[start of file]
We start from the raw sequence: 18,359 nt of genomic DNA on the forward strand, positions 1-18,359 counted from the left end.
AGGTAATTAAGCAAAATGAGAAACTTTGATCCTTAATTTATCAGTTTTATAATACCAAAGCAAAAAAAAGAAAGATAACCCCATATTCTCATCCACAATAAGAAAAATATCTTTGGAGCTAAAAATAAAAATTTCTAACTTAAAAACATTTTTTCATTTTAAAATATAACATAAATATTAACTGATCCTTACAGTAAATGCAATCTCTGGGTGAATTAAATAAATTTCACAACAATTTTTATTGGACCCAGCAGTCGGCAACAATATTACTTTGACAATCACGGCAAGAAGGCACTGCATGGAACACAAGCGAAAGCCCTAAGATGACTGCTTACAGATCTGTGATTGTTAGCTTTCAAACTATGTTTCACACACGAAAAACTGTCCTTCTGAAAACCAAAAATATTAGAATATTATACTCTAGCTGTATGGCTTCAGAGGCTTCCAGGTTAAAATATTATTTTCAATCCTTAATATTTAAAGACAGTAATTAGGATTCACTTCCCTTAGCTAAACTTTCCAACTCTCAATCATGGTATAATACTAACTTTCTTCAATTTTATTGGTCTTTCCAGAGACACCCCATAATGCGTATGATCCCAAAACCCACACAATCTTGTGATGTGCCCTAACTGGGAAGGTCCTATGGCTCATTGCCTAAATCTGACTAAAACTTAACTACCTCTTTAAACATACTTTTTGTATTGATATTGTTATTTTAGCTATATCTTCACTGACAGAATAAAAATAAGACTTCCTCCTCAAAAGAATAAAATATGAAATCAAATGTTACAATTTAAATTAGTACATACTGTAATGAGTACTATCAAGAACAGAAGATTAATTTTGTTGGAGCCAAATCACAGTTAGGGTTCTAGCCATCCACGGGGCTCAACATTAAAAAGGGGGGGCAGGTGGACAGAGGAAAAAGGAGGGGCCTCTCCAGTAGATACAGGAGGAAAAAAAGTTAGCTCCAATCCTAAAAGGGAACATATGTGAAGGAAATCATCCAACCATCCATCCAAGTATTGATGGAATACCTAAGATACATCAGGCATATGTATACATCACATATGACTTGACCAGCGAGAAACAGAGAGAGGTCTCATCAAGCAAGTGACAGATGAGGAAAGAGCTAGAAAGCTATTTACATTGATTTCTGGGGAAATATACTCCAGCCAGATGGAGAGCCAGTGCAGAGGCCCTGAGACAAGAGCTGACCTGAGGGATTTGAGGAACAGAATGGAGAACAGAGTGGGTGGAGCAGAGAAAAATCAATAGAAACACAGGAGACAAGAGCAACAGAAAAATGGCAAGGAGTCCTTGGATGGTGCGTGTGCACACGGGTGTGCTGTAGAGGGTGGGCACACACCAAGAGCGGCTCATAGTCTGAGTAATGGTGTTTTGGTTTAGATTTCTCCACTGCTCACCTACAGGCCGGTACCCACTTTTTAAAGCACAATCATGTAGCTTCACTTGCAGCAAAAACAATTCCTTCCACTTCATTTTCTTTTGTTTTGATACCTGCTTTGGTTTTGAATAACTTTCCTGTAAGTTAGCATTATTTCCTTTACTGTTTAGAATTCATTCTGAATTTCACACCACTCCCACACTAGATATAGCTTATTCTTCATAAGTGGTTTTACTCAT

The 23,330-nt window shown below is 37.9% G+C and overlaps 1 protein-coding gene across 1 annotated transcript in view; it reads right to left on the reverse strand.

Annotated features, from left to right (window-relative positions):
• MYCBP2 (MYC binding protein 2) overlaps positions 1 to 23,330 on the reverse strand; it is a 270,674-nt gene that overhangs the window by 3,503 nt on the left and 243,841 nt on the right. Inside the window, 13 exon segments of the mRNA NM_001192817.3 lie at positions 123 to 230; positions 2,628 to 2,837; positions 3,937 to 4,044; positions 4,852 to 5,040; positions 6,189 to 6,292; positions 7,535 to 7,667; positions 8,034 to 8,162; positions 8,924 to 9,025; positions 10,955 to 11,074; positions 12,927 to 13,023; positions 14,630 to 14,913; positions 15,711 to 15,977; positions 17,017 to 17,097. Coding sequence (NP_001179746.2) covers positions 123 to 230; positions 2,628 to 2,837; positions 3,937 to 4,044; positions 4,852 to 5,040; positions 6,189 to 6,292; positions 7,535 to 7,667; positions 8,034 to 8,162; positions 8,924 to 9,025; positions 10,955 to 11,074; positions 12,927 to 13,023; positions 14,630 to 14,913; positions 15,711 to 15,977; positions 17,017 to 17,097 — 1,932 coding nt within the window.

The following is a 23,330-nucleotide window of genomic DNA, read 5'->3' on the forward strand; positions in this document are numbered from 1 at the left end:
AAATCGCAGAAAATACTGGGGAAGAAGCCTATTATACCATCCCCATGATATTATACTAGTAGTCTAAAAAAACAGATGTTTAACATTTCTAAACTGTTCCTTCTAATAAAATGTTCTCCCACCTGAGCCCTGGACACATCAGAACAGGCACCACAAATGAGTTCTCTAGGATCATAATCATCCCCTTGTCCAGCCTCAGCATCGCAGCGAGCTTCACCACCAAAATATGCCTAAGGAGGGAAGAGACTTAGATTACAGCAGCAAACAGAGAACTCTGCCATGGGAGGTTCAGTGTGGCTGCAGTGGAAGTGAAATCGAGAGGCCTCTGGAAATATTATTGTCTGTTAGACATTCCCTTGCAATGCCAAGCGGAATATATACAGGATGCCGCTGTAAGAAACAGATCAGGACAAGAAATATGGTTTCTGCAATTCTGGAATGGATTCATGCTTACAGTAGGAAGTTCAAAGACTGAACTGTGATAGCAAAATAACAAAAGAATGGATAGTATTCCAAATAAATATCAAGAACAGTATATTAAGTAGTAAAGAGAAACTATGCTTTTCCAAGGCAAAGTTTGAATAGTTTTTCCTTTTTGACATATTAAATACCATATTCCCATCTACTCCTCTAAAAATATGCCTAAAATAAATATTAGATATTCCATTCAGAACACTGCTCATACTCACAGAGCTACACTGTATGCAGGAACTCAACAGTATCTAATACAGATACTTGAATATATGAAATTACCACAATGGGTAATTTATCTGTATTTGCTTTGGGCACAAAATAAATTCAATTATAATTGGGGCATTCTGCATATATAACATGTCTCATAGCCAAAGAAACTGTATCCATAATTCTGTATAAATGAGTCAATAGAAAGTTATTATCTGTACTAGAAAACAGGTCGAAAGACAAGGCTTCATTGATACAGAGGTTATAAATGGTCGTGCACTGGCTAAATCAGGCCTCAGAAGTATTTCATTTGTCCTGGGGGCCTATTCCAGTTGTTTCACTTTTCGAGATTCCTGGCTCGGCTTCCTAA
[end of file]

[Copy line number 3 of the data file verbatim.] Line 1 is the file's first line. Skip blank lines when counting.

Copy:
The 23,330-nt window shown below is 37.9% G+C and overlaps 1 protein-coding gene across 1 annotated transcript in view; it reads right to left on the reverse strand.